A Comparison of JDBC & ODBC Drivers for Amazon Athena

The metrics in this article were found using the most up-to-date drivers available as of March 2018.

Amazon Athena is an interactive query service that makes it easy to analyze data in Amazon S3 using standard SQL. With the CData Drivers for Amazon Athena, you get top-of-the-line performance with those queries through standards-based interfaces such as JDBC and ODBC.


This article will serve to compare the Amazon-supported ODBC Driver for Amazon Athena 1.0.11 to the CData Software ODBC Driver for Amazon Athena3 and the Amazon-supported JDBC Driver for Amazon Athena 1.0.22 to the CData Software JDBC Driver for Amazon Athena4. In order to provide a reproducible comparison, generate sample data using the JFairy library. You can download the source for a simple Java application (with required libraries) to create your own sample data.

The test machine specifications are as follows:
Operating System: Windows 10
Processor: Intel® CoreTM i7-6700 CPU @ 3.40GHz
Installed Memory (RAM): 8.00 GB
System type: 64-bit Operating System

Since the drivers are being compared side-by-side, the performance of the machine itself is relatively unimportant; what matters is how the drivers compare relative to one another.


The relevant details for the table are below:

Table Size     Table Number of Rows     Number of Columns
1.2 GB 6,000,000 19

The main goal of this investigation was to compare the related performance of the drivers. We did this by running the same queries with each driver. The queries are listed below:

  1. SELECT * FROM [table] LIMIT 100000
  2. SELECT * FROM [table] LIMIT 1000000
  3. SELECT * FROM [table] LIMIT 6000000


For the ODBC Drivers, we connected to Athena using a DSN from an ADO.NET console application and executed the above queries repeatedly. The results were read and stored in a new object variable for every field in each row. For the JDBC Drivers, we modeled the same behavior in a simple Java application, using the java.sql library. The times you see in the chart below are based on averages, which should serve to level out any outliers due to spikes in network traffic, etc.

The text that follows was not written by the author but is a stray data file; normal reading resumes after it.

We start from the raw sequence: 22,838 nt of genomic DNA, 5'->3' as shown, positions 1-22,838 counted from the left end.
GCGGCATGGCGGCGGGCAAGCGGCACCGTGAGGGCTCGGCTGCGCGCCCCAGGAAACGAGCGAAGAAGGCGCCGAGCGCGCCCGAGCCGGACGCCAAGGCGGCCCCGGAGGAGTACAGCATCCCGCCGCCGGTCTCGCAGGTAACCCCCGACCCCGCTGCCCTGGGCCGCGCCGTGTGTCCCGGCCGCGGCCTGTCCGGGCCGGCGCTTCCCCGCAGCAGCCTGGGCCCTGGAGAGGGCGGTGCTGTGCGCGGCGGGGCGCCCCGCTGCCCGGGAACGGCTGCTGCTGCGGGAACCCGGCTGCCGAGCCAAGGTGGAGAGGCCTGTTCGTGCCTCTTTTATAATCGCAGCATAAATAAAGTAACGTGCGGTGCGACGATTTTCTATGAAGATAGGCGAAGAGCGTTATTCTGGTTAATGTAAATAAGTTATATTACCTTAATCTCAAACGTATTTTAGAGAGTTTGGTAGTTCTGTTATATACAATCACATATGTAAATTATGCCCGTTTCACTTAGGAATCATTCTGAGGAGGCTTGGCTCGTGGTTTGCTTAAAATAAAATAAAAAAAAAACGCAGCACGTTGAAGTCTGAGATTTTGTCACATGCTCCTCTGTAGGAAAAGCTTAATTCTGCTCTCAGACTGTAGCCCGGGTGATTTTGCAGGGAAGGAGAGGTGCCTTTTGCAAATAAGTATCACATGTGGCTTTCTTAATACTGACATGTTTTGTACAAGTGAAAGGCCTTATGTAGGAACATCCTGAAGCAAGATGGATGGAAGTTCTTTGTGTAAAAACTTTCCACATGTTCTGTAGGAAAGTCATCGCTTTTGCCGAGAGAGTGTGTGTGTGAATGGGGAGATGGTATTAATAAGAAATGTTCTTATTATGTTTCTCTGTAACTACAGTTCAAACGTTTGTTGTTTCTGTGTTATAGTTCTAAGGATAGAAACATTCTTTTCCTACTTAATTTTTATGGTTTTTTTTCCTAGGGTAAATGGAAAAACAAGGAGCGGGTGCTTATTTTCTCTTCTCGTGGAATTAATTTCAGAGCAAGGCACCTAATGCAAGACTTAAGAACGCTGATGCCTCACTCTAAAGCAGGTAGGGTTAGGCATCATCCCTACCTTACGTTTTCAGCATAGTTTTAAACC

Query Times by Driver (in seconds)
Query Amazon ODBC CData ODBC Amazon JDBC CData JDBC
1 (100,000 rows) 45.34 10.46 (> 3x faster) 42.74 6.84 (> 5x faster)
2 (1,000,000 rows) 427.09 47.29 (> 8x faster) 435.53 36.22 (> 11x faster)
3 (6,000,000 rows) 2,396.64 206.55 (> 10x faster) 2,604.46 191.58 (> 12x faster)

As can be seen in the results, the CData drivers significantly outperformed the Amazon drivers when working with large result sets, regularly retrieving and processing results from over three to more than twelve times faster. The performance differences were ever greater as the size of the result set grew.

The average runtime for the larger two queries is compared in the charts below:

Results for 1,000,000 Rows

Results for 6,000,000 Rows


The CData driver's performance far exceeds that of the Amazon-supported driver. Our developers have spent countless hours optimizing the performance in processing the results returned by Amazon to the point that the drivers seem to only be hindered by web traffic and server processing times. This performance is particularly highlighted when the driver is required to process large amounts of data.


  1. https://docs.aws.amazon.com/athena/latest/ug/connect-with-odbc.html
  2. https://docs.aws.amazon.com/athena/latest/ug/connect-with-jdbc.html
  3. https://www.cdata.com/drivers/athena/odbc/
  4. https://www.cdata.com/drivers/athena/jdbc/